Nov. 10, 2004,
National insurance scandal bolsters attorney's claims
By L.M. SIXEL
Years ago, workers' compensation costs were skyrocketing, and the blame was flying.
Employers faulted the big jury verdicts. Insurers blamed excessive medical procedures. And everyone blamed the plaintiffs lawyers.
But Scott Clearman may have stumbled upon the reason workers' compensation insurance rates in Texas were going up and remain some of the nation's most expensive: collusion by insurance companies to artificially inflate the price.
Clearman, an insurance lawyer with McClanahan & Clearman in Houston, sued 152 insurance companies under the Racketeer Influenced and Corrupt Organizations Act, or RICO, on behalf of the Wall Street Deli in 1998, believing the shop was paying more than it should have, based on the standard insurance rates for workers' comp.
Clearman remembers the raised eyebrows he got: "Oh, come on there — a conspiracy between insurance companies and insurance brokers?"
That was a hard sell in 1998, he recalls.
But the political climate suddenly changed last month when New York Attorney General Eliot Spitzer sued Marsh & McLennan for taking payoffs from insurance companies to fix bids rather than negotiate the best price. The lawsuit accused the insurers of bid rigging and fraudulently steering contracts to win business, which inflated the price of insurance.
Clearman's allegations of collusion have taken on more cachet at a time when a half-dozen committees have been meeting throughout the year to fix the system when the Legislature convenes in January.
Rick Levy, legal director of the Texas AFL-CIO in Austin, asks how it can be that since 2000, the number of claims in Texas has dropped by 23 percent, the loss ratio has fallen by 47 percent, yet premiums have risen 45 percent?
Clearman is best known for representing the families of people who worked for companies that improperly purchased secret "dead peasant" life insurance policies. When the employees died, their employers received the face value of the insurance policies.
Clearman said he became suspicious in the early 1990s when he noticed insurers weren't going after everything they could in disputes with their customers who might have been delinquent in paying their premiums.
"I couldn't figure it out," Clearman recalled. That is, until he realized insurance firms didn't want those who bought their policies to know they paid too much.
Clearman sent letters to general counsels in the state, asking if he could examine their insurance policies. Most didn't believe they were being overcharged or didn't want anyone to know they might have been.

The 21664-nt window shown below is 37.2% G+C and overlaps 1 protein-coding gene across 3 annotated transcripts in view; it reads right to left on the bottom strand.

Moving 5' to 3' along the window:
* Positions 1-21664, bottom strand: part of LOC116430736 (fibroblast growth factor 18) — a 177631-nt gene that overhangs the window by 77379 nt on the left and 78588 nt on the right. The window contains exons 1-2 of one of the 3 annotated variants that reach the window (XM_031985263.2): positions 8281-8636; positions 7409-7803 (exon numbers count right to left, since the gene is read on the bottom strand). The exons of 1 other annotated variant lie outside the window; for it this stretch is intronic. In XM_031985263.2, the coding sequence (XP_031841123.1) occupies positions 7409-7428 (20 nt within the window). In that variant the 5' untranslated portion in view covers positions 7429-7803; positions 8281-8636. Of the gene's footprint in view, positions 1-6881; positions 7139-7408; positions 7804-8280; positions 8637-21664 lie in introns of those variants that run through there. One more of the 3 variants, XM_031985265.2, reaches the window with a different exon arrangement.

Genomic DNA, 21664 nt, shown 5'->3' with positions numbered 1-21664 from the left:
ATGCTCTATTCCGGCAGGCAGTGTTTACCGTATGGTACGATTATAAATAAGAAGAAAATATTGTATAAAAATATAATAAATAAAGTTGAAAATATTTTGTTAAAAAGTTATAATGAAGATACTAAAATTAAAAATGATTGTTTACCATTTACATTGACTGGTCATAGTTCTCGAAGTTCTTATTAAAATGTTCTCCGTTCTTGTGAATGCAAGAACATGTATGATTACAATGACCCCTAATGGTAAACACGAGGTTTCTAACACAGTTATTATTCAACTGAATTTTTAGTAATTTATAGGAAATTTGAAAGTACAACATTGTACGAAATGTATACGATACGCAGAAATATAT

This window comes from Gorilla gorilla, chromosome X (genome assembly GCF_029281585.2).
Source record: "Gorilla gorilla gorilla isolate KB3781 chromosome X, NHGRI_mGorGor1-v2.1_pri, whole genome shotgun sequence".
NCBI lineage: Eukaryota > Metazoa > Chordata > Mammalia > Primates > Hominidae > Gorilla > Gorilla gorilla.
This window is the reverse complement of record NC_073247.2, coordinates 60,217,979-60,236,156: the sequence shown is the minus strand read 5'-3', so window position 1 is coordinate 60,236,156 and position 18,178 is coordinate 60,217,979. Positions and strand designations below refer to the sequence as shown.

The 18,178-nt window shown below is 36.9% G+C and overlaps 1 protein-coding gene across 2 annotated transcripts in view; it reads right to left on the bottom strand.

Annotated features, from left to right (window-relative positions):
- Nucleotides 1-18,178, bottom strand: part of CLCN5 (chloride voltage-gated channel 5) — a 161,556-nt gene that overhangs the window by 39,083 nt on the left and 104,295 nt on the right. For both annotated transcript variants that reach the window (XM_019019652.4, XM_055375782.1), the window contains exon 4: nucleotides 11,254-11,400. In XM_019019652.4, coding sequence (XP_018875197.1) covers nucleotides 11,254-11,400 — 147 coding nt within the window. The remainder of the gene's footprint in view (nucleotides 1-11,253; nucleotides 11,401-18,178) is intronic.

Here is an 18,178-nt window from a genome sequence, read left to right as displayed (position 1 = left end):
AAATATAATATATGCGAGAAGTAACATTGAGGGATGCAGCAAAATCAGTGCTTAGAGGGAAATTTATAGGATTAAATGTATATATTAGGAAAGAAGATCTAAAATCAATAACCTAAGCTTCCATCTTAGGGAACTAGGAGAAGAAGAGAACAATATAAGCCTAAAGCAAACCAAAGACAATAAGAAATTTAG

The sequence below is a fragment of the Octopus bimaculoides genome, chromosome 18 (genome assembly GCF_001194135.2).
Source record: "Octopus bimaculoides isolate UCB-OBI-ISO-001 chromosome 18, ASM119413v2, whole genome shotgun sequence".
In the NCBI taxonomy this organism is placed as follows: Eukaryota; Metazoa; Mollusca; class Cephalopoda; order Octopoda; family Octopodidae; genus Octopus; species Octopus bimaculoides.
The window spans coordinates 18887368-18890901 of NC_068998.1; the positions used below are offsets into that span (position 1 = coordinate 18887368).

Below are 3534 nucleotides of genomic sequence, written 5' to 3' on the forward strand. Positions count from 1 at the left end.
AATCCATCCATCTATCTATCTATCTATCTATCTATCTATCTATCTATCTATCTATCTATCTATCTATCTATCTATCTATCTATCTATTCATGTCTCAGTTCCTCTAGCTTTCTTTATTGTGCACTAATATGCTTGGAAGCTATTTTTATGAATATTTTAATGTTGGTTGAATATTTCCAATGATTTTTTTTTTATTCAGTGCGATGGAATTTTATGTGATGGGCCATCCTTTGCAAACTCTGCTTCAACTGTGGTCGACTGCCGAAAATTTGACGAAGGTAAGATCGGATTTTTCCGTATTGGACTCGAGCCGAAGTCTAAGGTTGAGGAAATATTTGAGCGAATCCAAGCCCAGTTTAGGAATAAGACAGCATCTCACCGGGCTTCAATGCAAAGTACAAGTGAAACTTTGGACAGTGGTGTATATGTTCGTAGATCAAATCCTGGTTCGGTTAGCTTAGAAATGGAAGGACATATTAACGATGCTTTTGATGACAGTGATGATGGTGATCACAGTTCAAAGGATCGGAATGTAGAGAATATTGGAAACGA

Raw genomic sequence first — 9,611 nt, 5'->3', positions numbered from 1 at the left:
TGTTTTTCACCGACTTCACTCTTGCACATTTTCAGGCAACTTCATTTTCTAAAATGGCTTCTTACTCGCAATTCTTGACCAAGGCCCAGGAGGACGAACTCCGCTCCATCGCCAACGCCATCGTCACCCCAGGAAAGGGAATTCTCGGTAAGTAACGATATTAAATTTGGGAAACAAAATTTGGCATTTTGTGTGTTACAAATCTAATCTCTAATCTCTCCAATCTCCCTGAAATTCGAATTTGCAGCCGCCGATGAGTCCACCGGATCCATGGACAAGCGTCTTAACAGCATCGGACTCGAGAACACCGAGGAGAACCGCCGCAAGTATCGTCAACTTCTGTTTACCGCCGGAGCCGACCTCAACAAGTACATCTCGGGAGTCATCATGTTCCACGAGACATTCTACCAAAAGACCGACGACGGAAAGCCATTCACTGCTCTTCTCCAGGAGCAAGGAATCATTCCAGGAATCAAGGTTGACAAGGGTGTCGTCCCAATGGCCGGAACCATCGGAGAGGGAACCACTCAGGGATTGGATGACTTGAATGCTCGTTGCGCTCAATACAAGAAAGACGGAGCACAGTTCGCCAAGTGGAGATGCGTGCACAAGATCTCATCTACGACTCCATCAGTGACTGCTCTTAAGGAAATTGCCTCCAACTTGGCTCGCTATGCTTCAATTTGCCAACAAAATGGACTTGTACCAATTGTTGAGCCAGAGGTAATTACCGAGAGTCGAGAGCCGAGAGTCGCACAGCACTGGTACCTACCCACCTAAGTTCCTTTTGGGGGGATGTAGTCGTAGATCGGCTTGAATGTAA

In 1991, Clearman sued on behalf of 32 companies in Texas including La Madeleine, Academy Corp. and Imperial Holly Corp., alleging they were victims of an antitrust conspiracy by 237 insurance companies, two brokers and one insurance trade group. About half the insurers ended up paying $208 million to about 5,000 Texas businesses that had been overcharged for workers' comp.
He suspected the insurance collusion was bigger than Texas and filed a nationwide conspiracy case on behalf of Wall Street Deli.
The deli, which is now in bankruptcy, had used Marsh as its broker and had purchased the coverage from Reliance Insurance, which is now in receivership.
Clearman calculated that Wall Street Deli paid $155,000 more than it should have for workers' comp insurance between 1988 and 1992.
"We were pretty surprised that could happen," said Tom Sandeman, former chief financial officer for the Wall Street Deli.
The Texas Department of Insurance regulated the rates and checked each filing to make sure companies were properly charged. But many insurers required their client companies to sign a secret "side agreement."
Those side agreements, which insurers were using to cover their portion of the expected losses of the high-risk insurance pool, weren't permitted by insurance regulators, Clearman said. The regulated rates already included a provision to cover those losses.
Jerry Johns, president of the Southwestern Insurance Information Service in Austin, wouldn't comment on litigation.
But he said that mainstream workers' comp insurers charge a rate sufficient to cover losses. They have had nothing to do with the kind of allegations been made recently, such as the payment of contingency fees.
U.S. District Judge David Hittner initially certified the Wall Street Deli RICO case as a class action, but that was reversed by the 5th U.S. Circuit Court of Appeals in 2003 because of the possibility the insurance policies were individually negotiated.
Last year, Clearman appealed to the U.S. Supreme Court, which declined to hear the case.
As the Wall Street Deli case continues in Hittner's court, Clearman said he's been contacted by companies worried they've been cheated, too.
"Before Spitzer's case, we were just out here singing in the wind," he said.
Copyright 2004 Houston Chronicle
Nov. 17, 2004, 8:26PM
Companies whooping it up in more style these holidays
By L.M. SIXEL
Last year, Tony Pannagl served beer and wine at his annual holiday party. This year, hard liquor will be poured at the open bar.
"Last year, I spent money I didn't have," said Pannagl, managing partner of IS&T, a Houston computer technology consulting firm. And he limited the party to a small number of employees and clients.
Pannagl is in a celebratory mood this year because revenue is setting records and was able to send invitations to all his clients and 65 employees.
Companies may be eliminating jobs and reducing employee health insurance, but they're ready to party.
Seventy-five percent of companies are hosting a holiday party for employees, compared to 68 percent last year, according to a Hewitt Associates national survey of 271 companies.
And they're spending a lot more. This year companies are shelling out a median $20,000, compared to $11,050 last year.
Companies want to say "Thank you" to their employees for a good year, said Ken Abosch, business leader for Hewitt's talent consulting practice.
Abosch suspects companies are also spending more on parties because many have done away with year-end holiday gifts such as hams, cheese trays or gift certificates.
Companies believe they get more good will and morale out of a festive party than handing out frozen turkeys, he said.
Rhonda Marlin, director of human resources for the intellectual property law firm of Moser, Patterson & Sheridan in Houston, said employees stop her all year long and mention how much they enjoyed last year's party.